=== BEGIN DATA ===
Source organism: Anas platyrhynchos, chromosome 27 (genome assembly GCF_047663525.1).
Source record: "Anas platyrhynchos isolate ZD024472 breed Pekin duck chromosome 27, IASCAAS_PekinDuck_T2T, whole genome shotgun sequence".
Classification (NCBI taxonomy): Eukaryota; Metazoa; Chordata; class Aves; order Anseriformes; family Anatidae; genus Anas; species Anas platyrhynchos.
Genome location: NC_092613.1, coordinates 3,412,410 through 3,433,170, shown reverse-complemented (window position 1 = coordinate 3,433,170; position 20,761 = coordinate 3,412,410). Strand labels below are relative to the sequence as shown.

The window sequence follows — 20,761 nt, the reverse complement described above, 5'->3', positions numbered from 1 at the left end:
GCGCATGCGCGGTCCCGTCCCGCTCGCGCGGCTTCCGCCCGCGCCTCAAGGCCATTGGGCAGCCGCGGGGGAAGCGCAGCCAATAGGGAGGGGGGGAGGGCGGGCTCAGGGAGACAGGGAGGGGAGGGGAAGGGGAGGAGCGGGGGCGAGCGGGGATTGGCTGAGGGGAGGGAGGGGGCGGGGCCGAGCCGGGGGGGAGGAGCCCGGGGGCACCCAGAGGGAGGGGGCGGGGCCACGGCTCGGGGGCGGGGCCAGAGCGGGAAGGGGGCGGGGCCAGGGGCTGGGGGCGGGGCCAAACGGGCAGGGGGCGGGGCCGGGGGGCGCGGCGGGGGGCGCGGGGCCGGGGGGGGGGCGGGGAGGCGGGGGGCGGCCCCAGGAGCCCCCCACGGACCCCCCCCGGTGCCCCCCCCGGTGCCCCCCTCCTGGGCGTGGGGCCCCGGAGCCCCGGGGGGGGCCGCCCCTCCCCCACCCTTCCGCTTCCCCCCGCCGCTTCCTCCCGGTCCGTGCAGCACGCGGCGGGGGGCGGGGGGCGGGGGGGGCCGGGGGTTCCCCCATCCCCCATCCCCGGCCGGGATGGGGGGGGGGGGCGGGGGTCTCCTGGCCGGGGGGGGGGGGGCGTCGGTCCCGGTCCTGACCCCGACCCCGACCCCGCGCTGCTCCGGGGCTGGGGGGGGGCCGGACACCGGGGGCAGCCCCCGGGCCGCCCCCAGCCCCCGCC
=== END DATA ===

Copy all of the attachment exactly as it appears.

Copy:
Source organism: Anas platyrhynchos, chromosome 27 (genome assembly GCF_047663525.1).
Source record: "Anas platyrhynchos isolate ZD024472 breed Pekin duck chromosome 27, IASCAAS_PekinDuck_T2T, whole genome shotgun sequence".
Classification (NCBI taxonomy): Eukaryota; Metazoa; Chordata; class Aves; order Anseriformes; family Anatidae; genus Anas; species Anas platyrhynchos.
Genome location: NC_092613.1, coordinates 3,412,410 through 3,433,170, shown reverse-complemented (window position 1 = coordinate 3,433,170; position 20,761 = coordinate 3,412,410). Strand labels below are relative to the sequence as shown.

The window sequence follows — 20,761 nt, the reverse complement described above, 5'->3', positions numbered from 1 at the left end:
GCGCATGCGCGGTCCCGTCCCGCTCGCGCGGCTTCCGCCCGCGCCTCAAGGCCATTGGGCAGCCGCGGGGGAAGCGCAGCCAATAGGGAGGGGGGGAGGGCGGGCTCAGGGAGACAGGGAGGGGAGGGGAAGGGGAGGAGCGGGGGCGAGCGGGGATTGGCTGAGGGGAGGGAGGGGGCGGGGCCGAGCCGGGGGGGAGGAGCCCGGGGGCACCCAGAGGGAGGGGGCGGGGCCACGGCTCGGGGGCGGGGCCAGAGCGGGAAGGGGGCGGGGCCAGGGGCTGGGGGCGGGGCCAAACGGGCAGGGGGCGGGGCCGGGGGGCGCGGCGGGGGGCGCGGGGCCGGGGGGGGGGCGGGGAGGCGGGGGGCGGCCCCAGGAGCCCCCCACGGACCCCCCCCGGTGCCCCCCCCGGTGCCCCCCTCCTGGGCGTGGGGCCCCGGAGCCCCGGGGGGGGCCGCCCCTCCCCCACCCTTCCGCTTCCCCCCGCCGCTTCCTCCCGGTCCGTGCAGCACGCGGCGGGGGGCGGGGGGCGGGGGGGGCCGGGGGTTCCCCCATCCCCCATCCCCGGCCGGGATGGGGGGGGGGGGCGGGGGTCTCCTGGCCGGGGGGGGGGGGGCGTCGGTCCCGGTCCTGACCCCGACCCCGACCCCGCGCTGCTCCGGGGCTGGGGGGGGGCCGGACACCGGGGGCAGCCCCCGGGCCGCCCCCAGCCCCCGCC